3G reception


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  1. larryccf

    larryccf Well-Known Member This Topic's Starter

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    thought some might find this interesting - i've been following the Nexus One forum on google's support pages re the poor 3G reception a number of the N1 owners have experienced.

    One thread is about 3000 posts long, and it finally came down to weak radio reception because of the N1's "poor" antenna or antenna placement - one of the recommendations that google came up with, was to suggest users not cover the phone with their hand when using, but to pinch it between thumb and forefinger or use a three finger hold trying to leave as much of the phone's back uncovered.

    In Android (or maybe it's just unique to HTC), there's a code you can punch in to the dialpad - *#*#4636#*#* and it'll pull up a selection of phone items you can review.

    One, under "phone info" shows signal strength. Folks on the N1 boards with the 3G reception issues were reporting when they covered their phone's backside with their hand, signal strength went from low seventies ( -71 dBm) to -101 dBm (the higher the number, the weaker the signal).

    it just dawned on me to check my MT3G, and it's showing -63 dBm uncovered, and jumps to -84 dBm when i cover the back side - so we can degrade our phone's 3G reception by cupping the phone in our hand when using.

    just as an fyi
     

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  2. Ryco

    Ryco Member

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    Thats not cool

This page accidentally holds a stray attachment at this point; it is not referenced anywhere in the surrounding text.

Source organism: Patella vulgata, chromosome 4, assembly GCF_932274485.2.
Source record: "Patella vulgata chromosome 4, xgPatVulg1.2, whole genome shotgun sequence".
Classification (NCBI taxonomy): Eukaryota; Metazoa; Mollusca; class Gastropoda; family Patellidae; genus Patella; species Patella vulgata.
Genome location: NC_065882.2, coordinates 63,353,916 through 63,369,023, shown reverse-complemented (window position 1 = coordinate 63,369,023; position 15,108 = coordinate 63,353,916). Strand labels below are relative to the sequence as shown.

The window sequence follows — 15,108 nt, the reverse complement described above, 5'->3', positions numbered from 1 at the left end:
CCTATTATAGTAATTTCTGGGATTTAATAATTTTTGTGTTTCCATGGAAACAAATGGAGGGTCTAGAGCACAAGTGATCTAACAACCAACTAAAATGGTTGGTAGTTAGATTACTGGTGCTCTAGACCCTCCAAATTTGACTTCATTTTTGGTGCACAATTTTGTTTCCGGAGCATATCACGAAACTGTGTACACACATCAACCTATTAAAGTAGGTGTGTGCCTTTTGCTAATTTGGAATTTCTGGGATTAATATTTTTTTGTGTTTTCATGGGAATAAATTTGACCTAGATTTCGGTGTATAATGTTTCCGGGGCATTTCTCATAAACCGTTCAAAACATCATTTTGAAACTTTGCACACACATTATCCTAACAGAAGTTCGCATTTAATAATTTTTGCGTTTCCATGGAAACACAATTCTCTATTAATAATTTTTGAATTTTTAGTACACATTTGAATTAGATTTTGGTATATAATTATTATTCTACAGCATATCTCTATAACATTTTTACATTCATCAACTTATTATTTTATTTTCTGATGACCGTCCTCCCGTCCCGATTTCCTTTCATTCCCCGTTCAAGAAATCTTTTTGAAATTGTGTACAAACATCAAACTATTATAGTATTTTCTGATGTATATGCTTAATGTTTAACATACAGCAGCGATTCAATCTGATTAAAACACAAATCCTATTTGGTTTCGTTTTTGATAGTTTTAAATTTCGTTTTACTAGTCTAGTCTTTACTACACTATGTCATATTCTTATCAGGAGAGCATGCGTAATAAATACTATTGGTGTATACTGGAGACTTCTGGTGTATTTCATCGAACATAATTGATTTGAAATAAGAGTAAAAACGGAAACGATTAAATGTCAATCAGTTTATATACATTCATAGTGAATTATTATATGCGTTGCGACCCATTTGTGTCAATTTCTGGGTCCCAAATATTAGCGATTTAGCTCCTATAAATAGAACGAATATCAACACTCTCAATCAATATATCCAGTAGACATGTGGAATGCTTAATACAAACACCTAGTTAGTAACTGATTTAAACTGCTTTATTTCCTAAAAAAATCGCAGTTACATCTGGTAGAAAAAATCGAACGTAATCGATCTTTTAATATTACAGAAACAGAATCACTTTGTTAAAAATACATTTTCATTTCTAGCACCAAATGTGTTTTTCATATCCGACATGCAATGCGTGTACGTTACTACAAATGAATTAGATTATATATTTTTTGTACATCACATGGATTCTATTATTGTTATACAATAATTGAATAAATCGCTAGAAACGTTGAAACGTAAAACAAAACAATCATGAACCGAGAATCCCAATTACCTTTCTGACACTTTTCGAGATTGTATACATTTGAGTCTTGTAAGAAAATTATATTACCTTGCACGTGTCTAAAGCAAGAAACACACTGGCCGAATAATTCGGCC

3. larryccf

    larryccf Well-Known Member This Topic's Starter

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    actually, it's pretty simple physics or radio wave science - you block the antenna with something that shields the signal, whether your hand or otherwise, it's got to degrade the reception - that was the reason i asked bout the reception with the carbon fiber shells - CF blocks electronic signal totally (as well as does a lot of things).

    CF conducts electricity better than copper - we made some briefcases, in the late 90s, for an outfit that used them for highend tool cases for mainframe electronics techs. Got word that one of their techs, working on a navy communications facility mainframe had his briefcase slip down into the cabinet and sparks flew. Customer called us pissed we hadn't informed them of CF electrical conductivity. Only response we could offer was we assumed they knew and it wasn't an issue as our cases were replacing metal tool cases. After that we slipped a notice about the electrical conductivity into every briefcase.
     

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